What causes hiccups and how to stop them

Is there anything worse than a hiccup attack that just doesn't seem to go away? It can be incredibly frustrating, but with these few tips and tricks you'll be getting rid of the hiccups in no time at all!

Hiccups can be incredibly frustrating – here's what causes them and what you can do to stop them.
Hiccups can be incredibly frustrating – here's what causes them and what you can do to stop them.  © Collage: IMAGO/YAY Images/Panthermedia

When it comes to the case of the hiccups, everyone has their own theory. Does a good fright do the job, or should you maybe hold your breath? What about a nice long drink, will that stop the hiccups?

To develop strategies to get rid of the hiccups, it's important to first understand what they are and what causes them.

In this guide to gulps and burps, TAG24 will take you through the various causes of and solutions for the hiccups!

Why do people get the hiccups, and how can you stop the hiccups when they won't seem to go away? Let's find out!

What causes hiccups?

The hiccups are caused by something irritating the nerve that connects your brain with your diaphragm. This causes a gulping sensation, often coupled with medium-high pitched "hiccups" that sound out due to the air transfer that occurs when the diaphragm spasms.

When your diaphragm convulses, it forces you to suddenly suck air into your throat, which then hits your voice box. This "hiccup" sound is coupled with a tight feeling in your chest and a bodily spasm that can be quite uncomfortable. It will cause you to spit out your drink, choke on things, and even have trouble breathing.

But what is the diaphragm, and why does it do this?

The diaphragm is a muscle that sits between your lungs and your stomach, pulling down to help you inhale air and then tightening up to help you exhale that same air. It helps to maintain the flow of oxygen into and out of your lungs, and is an important piece of anatomy.

While hiccups are a pain in the backside, they're just an indication that something has annoyed your diaphragm, causing it to spasm. It's nothing to worry about, even if it goes on and on and on and never seems to end. Eventually they will stop, so try not to let them get to you. What causes the diaphragm to spasm, though?

Here are the most common causes of hiccups:

  • Emotions such as feeling excited or even scared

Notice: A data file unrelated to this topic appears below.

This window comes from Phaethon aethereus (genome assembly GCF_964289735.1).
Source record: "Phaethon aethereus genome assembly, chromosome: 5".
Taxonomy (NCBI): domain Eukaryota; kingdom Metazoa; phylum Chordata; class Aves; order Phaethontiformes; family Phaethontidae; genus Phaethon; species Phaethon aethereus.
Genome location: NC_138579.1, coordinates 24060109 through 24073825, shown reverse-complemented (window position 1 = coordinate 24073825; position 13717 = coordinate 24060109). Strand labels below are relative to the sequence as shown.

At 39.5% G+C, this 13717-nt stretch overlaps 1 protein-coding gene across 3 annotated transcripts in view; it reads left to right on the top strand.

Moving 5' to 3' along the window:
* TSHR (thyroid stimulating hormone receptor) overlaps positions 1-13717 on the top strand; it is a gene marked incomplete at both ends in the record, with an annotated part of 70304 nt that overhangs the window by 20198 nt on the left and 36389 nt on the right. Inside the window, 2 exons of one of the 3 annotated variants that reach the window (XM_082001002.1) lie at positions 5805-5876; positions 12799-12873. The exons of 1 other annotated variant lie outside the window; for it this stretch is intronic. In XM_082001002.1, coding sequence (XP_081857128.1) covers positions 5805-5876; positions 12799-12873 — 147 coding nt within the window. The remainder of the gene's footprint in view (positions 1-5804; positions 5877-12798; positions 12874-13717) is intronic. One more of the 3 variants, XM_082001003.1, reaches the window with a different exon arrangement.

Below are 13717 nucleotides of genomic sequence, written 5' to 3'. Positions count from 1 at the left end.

• Overly-fast eating and drinking
  • Alcohol
  • Carbonated drinks
  • Underlying medical issues

Try not to worry too much if you catch the hiccups – it's just your diaphragm suddenly expanding and contracting. It's very unpleasant, but it'll pass!

What are hiccups a sign of?

As we mentioned in the previous section, one possible cause of the hiccups is an underlying medical issue. While most of the time completely harmless and caused by a sudden fright or an overly ambitious meal, the hiccups can also occur for longer periods of time and more often due to other health issues.

Hiccups can be a sign of the following health conditions:

  • Pneumonia
  • Stomach problems
  • Bowel diseases
  • UTIs and bladder irritations
  • Cancers
  • Hepatitis
  • Improper surgery
  • Alcoholism
  • Lesions
  • Nerve damage
  • Hairs touching your eardrum
  • Stomach acid in the esophagus
  • Sore throat or other throat issues

Important: If you are experiencing long-lasting or extreme hiccups, it's best to see a doctor. The hiccups should go away within ten minutes, at most 20-30, but if they have been going for hours or days on end then this could be a sign of something that's gone wrong with your body. Get medical advice!

Are hiccups dangerous?

Hiccups are not usually dangerous, but they can be caused by severe health problems and can be very troublesome when lasting for long periods. After all, hiccups are the spasming of your diaphragm – it's not supposed to be doing that! While they themselves won't hurt you, problematic hiccuping is worth an investigation.